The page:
On September 8 a Houston Chronicle editorial referenced the heinous shooting death of Deputy Darren Goforth then quickly shifted to police shootings of unarmed people and the “mentally disturbed” in a circuitous argument for implementing an Australian-style gun ban in the United States.
They lumped these officer-involved shootings in with numbers provided by the Brady Campaign to Prevent Gun Violence and suggested that we would respond differently to such “gun violence” if we were Australia, Britain, or Japan.
In the 1990s Australia banned all but the most rudimentary firearms and Britain did the same. In December 2014 the world watched as an armed man held hostages in a Sydney cafe, killing two innocents before all was said and done and, in July, Mail Online reported that rapes in Britain had risen 100 percent in 10 years.
What’s to stop a rapist in a country where carrying a gun for self-defense is banned?
The Chronicle did not mention these aspects of post-gun life in Australia or Britain. Rather, they pointed to an officer-involved shooting of “a San Antonio man who may or may not have had his hands in the air, who may or may not have been holding a knife,” then claimed this kind of shooting has been complimented by “one mass shooting per day, on average, throughout 2015.” CNN made this same claim in August, with host Fareed Zakaria hedging it in as “almost literally true.”
Toward the end of the editorial the Chronicle offered this “comprehensive” solution to the gun violence which they believe plagues America:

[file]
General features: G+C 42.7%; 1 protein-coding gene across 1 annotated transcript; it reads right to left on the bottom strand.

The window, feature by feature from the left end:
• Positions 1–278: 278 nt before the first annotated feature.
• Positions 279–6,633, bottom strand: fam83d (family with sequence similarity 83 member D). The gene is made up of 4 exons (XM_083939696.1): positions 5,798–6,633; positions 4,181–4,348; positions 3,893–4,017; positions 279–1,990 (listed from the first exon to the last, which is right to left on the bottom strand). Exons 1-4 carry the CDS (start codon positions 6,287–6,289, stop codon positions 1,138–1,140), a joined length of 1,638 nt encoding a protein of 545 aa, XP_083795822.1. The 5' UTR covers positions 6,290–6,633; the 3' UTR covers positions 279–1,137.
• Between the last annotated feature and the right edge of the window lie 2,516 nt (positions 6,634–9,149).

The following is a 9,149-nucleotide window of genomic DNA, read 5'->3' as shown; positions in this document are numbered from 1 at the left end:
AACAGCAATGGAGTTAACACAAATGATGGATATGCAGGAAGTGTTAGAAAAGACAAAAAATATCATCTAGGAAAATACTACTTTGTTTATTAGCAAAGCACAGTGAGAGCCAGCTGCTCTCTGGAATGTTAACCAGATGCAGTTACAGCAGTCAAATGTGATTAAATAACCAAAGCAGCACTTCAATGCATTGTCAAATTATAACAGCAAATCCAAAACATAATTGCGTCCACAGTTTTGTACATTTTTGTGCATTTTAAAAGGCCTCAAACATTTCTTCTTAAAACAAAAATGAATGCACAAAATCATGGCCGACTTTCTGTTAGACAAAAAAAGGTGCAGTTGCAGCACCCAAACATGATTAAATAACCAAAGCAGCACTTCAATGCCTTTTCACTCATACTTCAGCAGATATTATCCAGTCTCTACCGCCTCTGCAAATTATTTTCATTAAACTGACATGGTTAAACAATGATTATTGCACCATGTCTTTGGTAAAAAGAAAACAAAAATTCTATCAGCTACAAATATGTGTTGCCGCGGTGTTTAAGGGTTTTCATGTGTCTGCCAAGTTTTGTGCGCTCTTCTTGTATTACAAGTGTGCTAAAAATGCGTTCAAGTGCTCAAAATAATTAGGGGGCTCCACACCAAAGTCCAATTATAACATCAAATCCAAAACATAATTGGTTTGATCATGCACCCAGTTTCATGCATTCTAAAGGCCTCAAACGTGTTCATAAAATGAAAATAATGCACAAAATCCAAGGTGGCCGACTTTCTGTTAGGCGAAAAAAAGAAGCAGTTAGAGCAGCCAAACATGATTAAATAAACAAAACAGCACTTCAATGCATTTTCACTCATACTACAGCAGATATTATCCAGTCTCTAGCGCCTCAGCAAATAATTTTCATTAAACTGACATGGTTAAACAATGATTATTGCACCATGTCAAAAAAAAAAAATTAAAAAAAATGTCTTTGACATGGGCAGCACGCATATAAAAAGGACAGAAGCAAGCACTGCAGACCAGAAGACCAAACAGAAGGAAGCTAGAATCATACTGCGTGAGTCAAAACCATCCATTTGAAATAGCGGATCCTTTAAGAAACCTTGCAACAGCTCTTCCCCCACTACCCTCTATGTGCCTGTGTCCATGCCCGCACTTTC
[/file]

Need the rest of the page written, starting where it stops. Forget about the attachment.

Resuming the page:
The comprehensive plan we need would include universal background checks for both private sales and gun shows to keep guns out of the hands of felons, domestic abusers and other dangerous individuals; limits on gun purchases to one a month to reduce gun trafficking; stronger penalties for straw purchasers; safe storage requirements; so-called smart guns and other safety measures; waiting periods to buy a handgun, and more research on what measures actually save lives.
They made no mention of the recent study conducted on criminals by the University of Chicago Crime Lab which showed that criminals avoid gun shows, internet sales, and any other place where they might capture law enforcement’s attention. The only people who would be affected by the Chronicle’s gun control proposals are law-abiding citizens who have no intention of committing a crime in the first place.
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